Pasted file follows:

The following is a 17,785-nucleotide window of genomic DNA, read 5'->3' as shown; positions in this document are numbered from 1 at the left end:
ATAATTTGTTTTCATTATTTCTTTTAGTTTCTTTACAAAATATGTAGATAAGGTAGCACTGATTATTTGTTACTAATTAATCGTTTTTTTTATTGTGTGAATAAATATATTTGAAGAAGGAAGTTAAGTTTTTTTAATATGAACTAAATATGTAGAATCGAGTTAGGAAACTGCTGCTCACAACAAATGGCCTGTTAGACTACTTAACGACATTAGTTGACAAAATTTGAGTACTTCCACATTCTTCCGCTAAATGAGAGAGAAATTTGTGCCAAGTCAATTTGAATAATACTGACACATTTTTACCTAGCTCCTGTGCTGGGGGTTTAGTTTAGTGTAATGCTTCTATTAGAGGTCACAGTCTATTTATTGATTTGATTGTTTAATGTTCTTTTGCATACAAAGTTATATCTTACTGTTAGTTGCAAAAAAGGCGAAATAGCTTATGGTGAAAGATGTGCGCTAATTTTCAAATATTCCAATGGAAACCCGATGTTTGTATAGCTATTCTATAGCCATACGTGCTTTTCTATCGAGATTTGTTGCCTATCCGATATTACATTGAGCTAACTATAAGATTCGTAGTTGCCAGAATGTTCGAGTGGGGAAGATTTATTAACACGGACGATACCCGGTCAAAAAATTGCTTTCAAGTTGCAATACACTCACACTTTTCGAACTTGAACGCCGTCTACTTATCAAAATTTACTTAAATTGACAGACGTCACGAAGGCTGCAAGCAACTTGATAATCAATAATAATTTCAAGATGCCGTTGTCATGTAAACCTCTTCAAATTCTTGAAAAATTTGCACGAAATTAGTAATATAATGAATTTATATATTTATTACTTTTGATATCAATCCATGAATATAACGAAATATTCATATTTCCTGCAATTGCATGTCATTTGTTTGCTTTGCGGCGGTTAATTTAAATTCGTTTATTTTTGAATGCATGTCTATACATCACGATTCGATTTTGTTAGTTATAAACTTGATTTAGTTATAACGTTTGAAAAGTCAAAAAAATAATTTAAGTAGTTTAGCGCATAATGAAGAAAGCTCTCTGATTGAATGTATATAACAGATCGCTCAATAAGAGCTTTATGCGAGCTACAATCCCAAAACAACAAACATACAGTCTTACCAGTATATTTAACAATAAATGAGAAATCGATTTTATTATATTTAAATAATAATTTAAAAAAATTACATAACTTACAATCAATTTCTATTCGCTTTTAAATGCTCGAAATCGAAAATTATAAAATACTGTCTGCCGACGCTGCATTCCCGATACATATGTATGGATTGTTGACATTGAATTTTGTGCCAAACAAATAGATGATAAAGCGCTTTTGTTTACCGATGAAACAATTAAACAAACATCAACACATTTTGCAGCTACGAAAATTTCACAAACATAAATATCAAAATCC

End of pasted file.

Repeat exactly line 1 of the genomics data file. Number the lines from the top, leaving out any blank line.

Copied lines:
The following is a 17,785-nucleotide window of genomic DNA, read 5'->3' as shown; positions in this document are numbered from 1 at the left end: